Every week, a selection of leading experts answer a new question from Judy Dempsey on the foreign and security policy challenges shaping Europe’s role in the world.
Cornelius AdebahrAssociate in Carnegie’s Europe Program
One of the remarkable elements of the Greek debt saga, much maligned by some hard-liners, is that after each deadline, another not-so-dead-line looms. There are simply no more ultimatums in the Europe of 2015.
This is only possible because war has been ruled out between EU members—still the greatest achievement of European integration. Instead, marathon talks are a vivid though increasingly painful sign that Europe is one political family—with some members still waiting to move into the house.
So indeed, now is the time for more integration, given that the community is under threat from within and without. An agreement on a third bailout package for Greece can lead to a deepening of the eurozone along the lines of a recent report by European Commission President Jean-Claude Juncker on completing Europe’s economic and monetary union.
At the same time, the contrary mood in Greece and other member states will necessitate more democratic elements at the EU level. The war in Ukraine forces the union to clarify its relations with Russia and, by extension, the role of values and interests in EU foreign policy (so far with little success).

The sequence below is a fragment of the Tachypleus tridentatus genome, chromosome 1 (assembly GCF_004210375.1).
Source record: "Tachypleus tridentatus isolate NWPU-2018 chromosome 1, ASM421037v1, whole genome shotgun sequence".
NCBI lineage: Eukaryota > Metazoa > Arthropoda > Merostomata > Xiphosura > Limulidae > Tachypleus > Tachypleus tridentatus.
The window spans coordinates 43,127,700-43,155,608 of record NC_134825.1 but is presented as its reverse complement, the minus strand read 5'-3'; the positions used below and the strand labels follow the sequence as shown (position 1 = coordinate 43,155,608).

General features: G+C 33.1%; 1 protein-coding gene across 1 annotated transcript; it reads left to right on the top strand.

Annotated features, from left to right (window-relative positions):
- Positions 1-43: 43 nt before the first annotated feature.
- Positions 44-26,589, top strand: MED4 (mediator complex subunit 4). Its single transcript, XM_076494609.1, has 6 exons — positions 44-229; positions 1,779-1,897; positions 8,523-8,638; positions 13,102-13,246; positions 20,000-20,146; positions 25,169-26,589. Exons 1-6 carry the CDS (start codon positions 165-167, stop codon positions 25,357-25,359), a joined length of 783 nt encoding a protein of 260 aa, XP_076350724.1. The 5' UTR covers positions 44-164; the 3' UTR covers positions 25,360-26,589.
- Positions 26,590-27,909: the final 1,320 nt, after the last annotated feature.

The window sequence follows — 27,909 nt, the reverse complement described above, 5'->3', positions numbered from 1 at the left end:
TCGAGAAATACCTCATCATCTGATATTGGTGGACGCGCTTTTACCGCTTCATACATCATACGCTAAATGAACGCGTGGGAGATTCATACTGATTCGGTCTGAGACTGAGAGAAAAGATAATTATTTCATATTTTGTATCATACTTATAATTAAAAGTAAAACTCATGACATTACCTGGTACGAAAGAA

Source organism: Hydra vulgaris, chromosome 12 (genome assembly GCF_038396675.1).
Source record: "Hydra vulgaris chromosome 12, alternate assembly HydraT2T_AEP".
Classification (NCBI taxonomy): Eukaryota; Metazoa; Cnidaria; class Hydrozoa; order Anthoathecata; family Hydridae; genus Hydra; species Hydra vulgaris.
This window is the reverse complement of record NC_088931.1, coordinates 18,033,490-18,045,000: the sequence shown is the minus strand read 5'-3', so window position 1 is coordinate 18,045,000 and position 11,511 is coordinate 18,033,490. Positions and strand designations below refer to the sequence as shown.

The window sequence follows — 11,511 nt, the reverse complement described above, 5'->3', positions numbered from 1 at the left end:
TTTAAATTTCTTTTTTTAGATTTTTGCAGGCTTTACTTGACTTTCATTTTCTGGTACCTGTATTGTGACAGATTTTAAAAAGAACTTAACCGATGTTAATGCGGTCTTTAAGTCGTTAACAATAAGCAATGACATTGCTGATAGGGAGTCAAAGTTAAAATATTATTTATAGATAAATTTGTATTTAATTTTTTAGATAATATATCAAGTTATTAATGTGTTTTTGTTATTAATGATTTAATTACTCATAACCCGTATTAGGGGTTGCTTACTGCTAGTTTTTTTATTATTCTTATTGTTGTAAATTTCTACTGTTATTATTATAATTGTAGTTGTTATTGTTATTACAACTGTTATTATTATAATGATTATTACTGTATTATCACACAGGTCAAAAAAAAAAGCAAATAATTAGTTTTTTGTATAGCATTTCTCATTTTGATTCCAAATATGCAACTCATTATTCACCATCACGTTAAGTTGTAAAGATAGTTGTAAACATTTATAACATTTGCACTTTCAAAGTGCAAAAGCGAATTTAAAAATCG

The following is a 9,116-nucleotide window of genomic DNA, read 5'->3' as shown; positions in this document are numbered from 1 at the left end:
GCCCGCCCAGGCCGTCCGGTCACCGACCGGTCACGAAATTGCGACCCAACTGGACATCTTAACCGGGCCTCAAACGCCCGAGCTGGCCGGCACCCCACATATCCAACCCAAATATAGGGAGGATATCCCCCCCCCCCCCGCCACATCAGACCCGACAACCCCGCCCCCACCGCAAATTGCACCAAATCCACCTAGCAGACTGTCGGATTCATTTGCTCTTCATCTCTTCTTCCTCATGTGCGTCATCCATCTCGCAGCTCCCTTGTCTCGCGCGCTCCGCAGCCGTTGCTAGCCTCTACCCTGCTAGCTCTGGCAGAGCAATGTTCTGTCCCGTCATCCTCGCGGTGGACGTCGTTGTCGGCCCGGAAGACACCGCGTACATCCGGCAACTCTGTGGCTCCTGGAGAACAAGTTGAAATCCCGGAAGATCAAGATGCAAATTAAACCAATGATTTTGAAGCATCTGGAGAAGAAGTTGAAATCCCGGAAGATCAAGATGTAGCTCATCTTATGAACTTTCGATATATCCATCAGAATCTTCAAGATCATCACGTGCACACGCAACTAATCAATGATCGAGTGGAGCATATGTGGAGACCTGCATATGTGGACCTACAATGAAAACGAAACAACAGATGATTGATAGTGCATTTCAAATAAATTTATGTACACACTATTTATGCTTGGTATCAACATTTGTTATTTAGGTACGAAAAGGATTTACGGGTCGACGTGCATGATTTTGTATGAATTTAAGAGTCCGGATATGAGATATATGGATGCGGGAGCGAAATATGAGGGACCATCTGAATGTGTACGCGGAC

Finally, discussion about a possible British exit from the EU will trigger a debate about a three-tier EU, with political union in the eurozone, a bigger single market group comprising the United Kingdom and possibly Turkey (as well as the Western Balkans one day), and a broader union of democracy and the rule of law based on membership in the Council of Europe—and therefore including Ukraine and the countries of the South Caucasus. Europe still needs more integration, but at different levels.
Thanos DokosDirector general of the Hellenic Foundation for European and Foreign Policy
The answer is an unequivocal yes. However, the Greek prime minister’s humiliating treatment during recent negotiations in Brussels (admittedly, to an extent the result of his own mistakes and those of previous Greek governments) and the chill caused in several European countries by German Finance Minister Wolfgang Schäuble’s shock and awe strategy opened a wound that will not easily heal. A vindictive Europe that treats a member state as the enemy and forces it to choose between humiliation and suicide is probably not what supporters of European integration bargained for.
Furthermore, the image that Europe projects has not increased respect for the EU among its strategic competitors: European leaders spend endless hours resolving the problems of a member state that represented 1.3 percent of the EU’s GDP in 2014 only to impose recessionary policies that will barely allow Greece to stay alive but will not help the Greek economy recover.
It took repeated warnings from Washington to remind Europeans of the wider geopolitical ramifications of a Greek exit from the eurozone. And it took spirited resistance by France and a few other countries (as well as individual German politicians) to prevent a black page in Europe’s history. All this does not bode well for deeper European integration—whose need is stronger than ever.
Andrew MichtaProfessor of National Security Affairs at the U.S. Naval War College and adjunct fellow at the Center for Strategic and International Studies
The Greek crisis should induce the European Union to recognize the limits inherent in building a larger political entity out of what are still distinct nation-states. The European project remains essential to the continent’s security and prosperity, but it is time to admit that as a treaty-based organization, the EU cannot function like a state, regardless of how many rules and safeguards its members put in place.